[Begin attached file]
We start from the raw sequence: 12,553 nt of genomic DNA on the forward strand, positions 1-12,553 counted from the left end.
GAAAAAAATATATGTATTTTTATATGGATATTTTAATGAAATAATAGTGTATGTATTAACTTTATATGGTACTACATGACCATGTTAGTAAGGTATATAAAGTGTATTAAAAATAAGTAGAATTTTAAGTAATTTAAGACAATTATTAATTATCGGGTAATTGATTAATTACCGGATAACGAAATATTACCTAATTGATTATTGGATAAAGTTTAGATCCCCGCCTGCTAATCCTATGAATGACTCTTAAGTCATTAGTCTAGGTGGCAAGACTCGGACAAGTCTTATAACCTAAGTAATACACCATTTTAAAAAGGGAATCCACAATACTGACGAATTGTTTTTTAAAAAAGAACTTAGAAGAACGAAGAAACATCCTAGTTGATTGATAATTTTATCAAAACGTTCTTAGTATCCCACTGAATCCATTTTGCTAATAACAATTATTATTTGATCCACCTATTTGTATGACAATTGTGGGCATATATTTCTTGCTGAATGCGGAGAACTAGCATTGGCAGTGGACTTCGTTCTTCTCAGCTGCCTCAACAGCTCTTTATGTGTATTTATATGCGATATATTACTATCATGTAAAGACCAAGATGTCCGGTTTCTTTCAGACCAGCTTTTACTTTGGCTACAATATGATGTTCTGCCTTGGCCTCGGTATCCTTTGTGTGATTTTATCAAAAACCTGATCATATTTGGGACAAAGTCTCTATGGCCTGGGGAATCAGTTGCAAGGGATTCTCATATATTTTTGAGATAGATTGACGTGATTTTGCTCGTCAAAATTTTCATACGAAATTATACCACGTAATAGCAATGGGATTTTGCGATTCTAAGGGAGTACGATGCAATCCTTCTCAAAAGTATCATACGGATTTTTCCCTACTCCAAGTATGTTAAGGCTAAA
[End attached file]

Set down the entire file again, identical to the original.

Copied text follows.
We start from the raw sequence: 12,553 nt of genomic DNA on the forward strand, positions 1-12,553 counted from the left end.
GAAAAAAATATATGTATTTTTATATGGATATTTTAATGAAATAATAGTGTATGTATTAACTTTATATGGTACTACATGACCATGTTAGTAAGGTATATAAAGTGTATTAAAAATAAGTAGAATTTTAAGTAATTTAAGACAATTATTAATTATCGGGTAATTGATTAATTACCGGATAACGAAATATTACCTAATTGATTATTGGATAAAGTTTAGATCCCCGCCTGCTAATCCTATGAATGACTCTTAAGTCATTAGTCTAGGTGGCAAGACTCGGACAAGTCTTATAACCTAAGTAATACACCATTTTAAAAAGGGAATCCACAATACTGACGAATTGTTTTTTAAAAAAGAACTTAGAAGAACGAAGAAACATCCTAGTTGATTGATAATTTTATCAAAACGTTCTTAGTATCCCACTGAATCCATTTTGCTAATAACAATTATTATTTGATCCACCTATTTGTATGACAATTGTGGGCATATATTTCTTGCTGAATGCGGAGAACTAGCATTGGCAGTGGACTTCGTTCTTCTCAGCTGCCTCAACAGCTCTTTATGTGTATTTATATGCGATATATTACTATCATGTAAAGACCAAGATGTCCGGTTTCTTTCAGACCAGCTTTTACTTTGGCTACAATATGATGTTCTGCCTTGGCCTCGGTATCCTTTGTGTGATTTTATCAAAAACCTGATCATATTTGGGACAAAGTCTCTATGGCCTGGGGAATCAGTTGCAAGGGATTCTCATATATTTTTGAGATAGATTGACGTGATTTTGCTCGTCAAAATTTTCATACGAAATTATACCACGTAATAGCAATGGGATTTTGCGATTCTAAGGGAGTACGATGCAATCCTTCTCAAAAGTATCATACGGATTTTTCCCTACTCCAAGTATGTTAAGGCTAAA